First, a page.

Over on this thread, Khurram wrote:
My CR is diet is (and has been in auto pilot). Yup same for years: raw veggies and a few Purina Primate LabDiet biscuits -- about 1200-1300 total cal/day -- is routine.
I know you're a minimalist and for the sake of convenience and cost you've chosen to consume the monkey chow rather than whole foods. While I'm skeptical of that approach, I can respect and understand your perspective.
But I'm curious why you have chosen Purina primate chow, and that particular formulation, as the supplement to your high veggie diet? Back when you started eating the monkey chow there weren't many options, but today there are quite a few meal replacements alternatives designed for people. I'm wondering why you've stuck with the primate chow, and whether you've considered or tried some of the others.
In particularly, the primate chow you're eating has pig fat ("procine animal fat preserved with DHA") as one of the top ingredients. Not only does this preclude it as an option for veg[itari]ans (which you apparently don't care about - fair enough), but it result in there being nearly as much saturated fat as MUFA in the biscuits. That seems less than optimal in my book. Perhaps even more importantly, the monkey chow is 25-30% of calories from protein - which seems much too high given our current understanding of the role of (reduced) dietary protein in health and longevity.
I thought you might have chosen that particular monkey chow because it was what they fed the monkeys in the NIA primate study, where both control and CR monkeys lived a long time relative to most monkeys in captivity, and which some of the credit may have gone to their healthier diet formulation compared with the Wisconsin monkeys. But in fact, both the Wisconsin monkey diet (Teklad #85387 - see table 1 of this paper for details) and importantly, NIA monkey diet had lower saturated fat (no pig fat as an ingredient) and much lower protein (only 15-17%) than the chow you've chosen. The composition of the NIA monkey chow link is courtesy of Michael's mega-review of the CR primate study.
(Side Note: Michael - in your review of the CR monkey results, did you notice that the NIA monkey chow formulation has 0.1256% (by weight) added methionine in addition to the methionine that was in the fish meal protein that comprised a pretty large part of the chow? Given the apparent benefits of protein/methionine restriction, could this have contributed to the failure of CR to work in the NIA monkeys?! As I recall, the CR monkeys didn't exhibited reduced IGF-1, while human CR practitioners do, except those eating a high protein (hence higher methionine?) diet [Fontana, 2008 PMID: 18843793] ).
Khurram, I can understand you might not be able to get your hands on the NIA monkey chow, but what made you choose this high protein formulation from Purina (5057/5058) relative to the 5037/5038 formulation, with basically the same ingredients as 5057/5058 but much lower protein, i.e. 15-17% - which the chow in the CR monkey studies?
Moreover, now that there are many more options these days for "human chow", I'm curious why you're sticking with the monkey chow. Here are a few, with some of my observations about them:
- Ensure - Perhaps the most oldest and most familiar meal replacement, has lower protein (14% of calories) and no animal fat, but it also has a lot of added sugar so isn't the best option. It is about $3 / 500kcal.
- Soylent - The current darling of the geeky meal replacement crowd. From its nutrition facts, its basically just water, maltodextrin, canola and algae oil, soy protein powder and a multivitamin. Far from ideal, but vegan, only 20% of calories from protein, and reasonably low in saturated fat (2.5g / 500kcal serving) It too is about $3 / 500kcal when you buy it in liquid form, a little bit less in powder, but you need to supply your own fat/oil, and water.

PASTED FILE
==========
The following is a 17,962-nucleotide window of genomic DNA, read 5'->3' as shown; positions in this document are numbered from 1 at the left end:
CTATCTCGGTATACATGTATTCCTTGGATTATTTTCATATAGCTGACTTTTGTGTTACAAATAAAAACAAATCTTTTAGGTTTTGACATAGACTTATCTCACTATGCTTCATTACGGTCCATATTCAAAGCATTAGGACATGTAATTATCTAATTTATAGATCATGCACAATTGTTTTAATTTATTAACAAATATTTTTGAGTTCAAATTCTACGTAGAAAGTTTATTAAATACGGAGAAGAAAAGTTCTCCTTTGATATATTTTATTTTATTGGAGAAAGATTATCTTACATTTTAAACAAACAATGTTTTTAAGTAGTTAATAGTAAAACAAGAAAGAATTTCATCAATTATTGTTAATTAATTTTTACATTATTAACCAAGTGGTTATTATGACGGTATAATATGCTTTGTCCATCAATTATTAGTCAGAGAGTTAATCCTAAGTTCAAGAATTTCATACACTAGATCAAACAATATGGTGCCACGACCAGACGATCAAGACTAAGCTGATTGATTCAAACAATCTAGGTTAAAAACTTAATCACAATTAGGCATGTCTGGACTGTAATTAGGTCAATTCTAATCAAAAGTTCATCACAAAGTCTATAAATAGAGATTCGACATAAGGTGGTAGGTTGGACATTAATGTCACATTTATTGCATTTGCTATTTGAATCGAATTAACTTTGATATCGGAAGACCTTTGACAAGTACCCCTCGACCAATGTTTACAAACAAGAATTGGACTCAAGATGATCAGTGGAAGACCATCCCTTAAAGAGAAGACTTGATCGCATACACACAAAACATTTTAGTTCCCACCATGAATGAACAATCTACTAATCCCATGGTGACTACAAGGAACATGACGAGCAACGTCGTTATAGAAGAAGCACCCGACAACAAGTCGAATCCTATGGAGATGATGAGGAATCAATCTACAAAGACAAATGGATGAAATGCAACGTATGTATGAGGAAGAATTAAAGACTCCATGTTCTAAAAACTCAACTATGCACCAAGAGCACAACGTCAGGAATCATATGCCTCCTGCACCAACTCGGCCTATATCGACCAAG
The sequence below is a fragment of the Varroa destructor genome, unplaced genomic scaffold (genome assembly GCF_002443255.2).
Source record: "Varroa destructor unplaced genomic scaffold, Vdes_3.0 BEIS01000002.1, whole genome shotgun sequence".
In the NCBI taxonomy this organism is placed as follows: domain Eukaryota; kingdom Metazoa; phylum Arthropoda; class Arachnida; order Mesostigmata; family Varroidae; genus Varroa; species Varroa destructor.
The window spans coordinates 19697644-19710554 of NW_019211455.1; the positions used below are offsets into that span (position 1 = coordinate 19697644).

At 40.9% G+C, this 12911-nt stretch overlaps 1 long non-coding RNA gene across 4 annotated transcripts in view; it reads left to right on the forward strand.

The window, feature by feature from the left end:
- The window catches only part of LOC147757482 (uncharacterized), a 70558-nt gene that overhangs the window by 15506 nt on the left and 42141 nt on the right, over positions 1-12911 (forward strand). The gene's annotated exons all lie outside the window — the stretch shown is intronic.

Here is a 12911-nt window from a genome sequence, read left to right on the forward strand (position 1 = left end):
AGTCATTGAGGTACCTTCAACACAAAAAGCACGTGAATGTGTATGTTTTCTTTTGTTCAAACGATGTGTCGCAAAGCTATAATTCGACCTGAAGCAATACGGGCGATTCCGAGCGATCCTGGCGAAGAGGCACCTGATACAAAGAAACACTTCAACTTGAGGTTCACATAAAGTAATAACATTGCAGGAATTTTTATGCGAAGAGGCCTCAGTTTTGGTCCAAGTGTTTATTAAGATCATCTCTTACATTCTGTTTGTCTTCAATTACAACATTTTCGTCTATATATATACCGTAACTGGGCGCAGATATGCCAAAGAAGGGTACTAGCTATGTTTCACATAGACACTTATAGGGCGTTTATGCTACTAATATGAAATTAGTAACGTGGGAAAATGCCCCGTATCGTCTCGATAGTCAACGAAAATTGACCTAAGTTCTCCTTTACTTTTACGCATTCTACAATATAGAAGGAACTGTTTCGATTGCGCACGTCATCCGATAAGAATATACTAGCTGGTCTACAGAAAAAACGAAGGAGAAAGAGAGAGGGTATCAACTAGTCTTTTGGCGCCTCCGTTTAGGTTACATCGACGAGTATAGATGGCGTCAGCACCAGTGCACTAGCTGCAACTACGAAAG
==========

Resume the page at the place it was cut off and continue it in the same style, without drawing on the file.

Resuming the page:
- Huel - Short for Human Fuel. Its a UK competitor for Soylent, although with more protein (30% of calories!) and more saturated fat (3.5g / 500kcal) from MCT powder from coconuts. No soy (pea protein instead), and carbs and fiber from Oats, rather than carbs from maltodextrin. Otherwise pretty crappy ingredients + a multivitamin. Cheap - only about $2 / 500kcal.
- Ambronite is a better meal replacement shake alternative, made from (mostly) organic, whole food ingredients, but it also has too much protein (24% of calories), and it is quite expensive ($8.50 / 500kcal!).
- Meal Squares are nice because they are small cakes rather than a shake, but they have too much protein (40% of calories!), aren't vegan (contain eggs, whey protein), way too much saturated fat (4g/400kcal from coconut oil), are padded with isolated vitamins, but aren't too expensive (~$3.75 / 500kcal).
Honestly none of these is close to optimal from my perspective, even for a heavily-processed meal alternative. They either have too much sugar (Ensure, Soylent), aren't vegan (MealSquares) and/or have too much protein (Heul, Ambronite, MealSquares). If I had to pick one, Ambronite looks the best, but its also the most expensive, not surprisingly.
In case you're wondering why I've done all this research, I've been kicking around the idea of trying to develop a better alternative to all these. Not so much for me - I enjoy whole foods and have plenty of time for meal prep and eating. But for other people who want a convenient and healthy meal replacement alternative.
Does anyone know of other meal replacement alternatives out there? What would people think of, and want to see in, a healthier CR-friendly, meal replacement formula? Mega-muffins and Mega-leather were earlier attempts at this, but I think we could do better today. The question is would anyone be interested?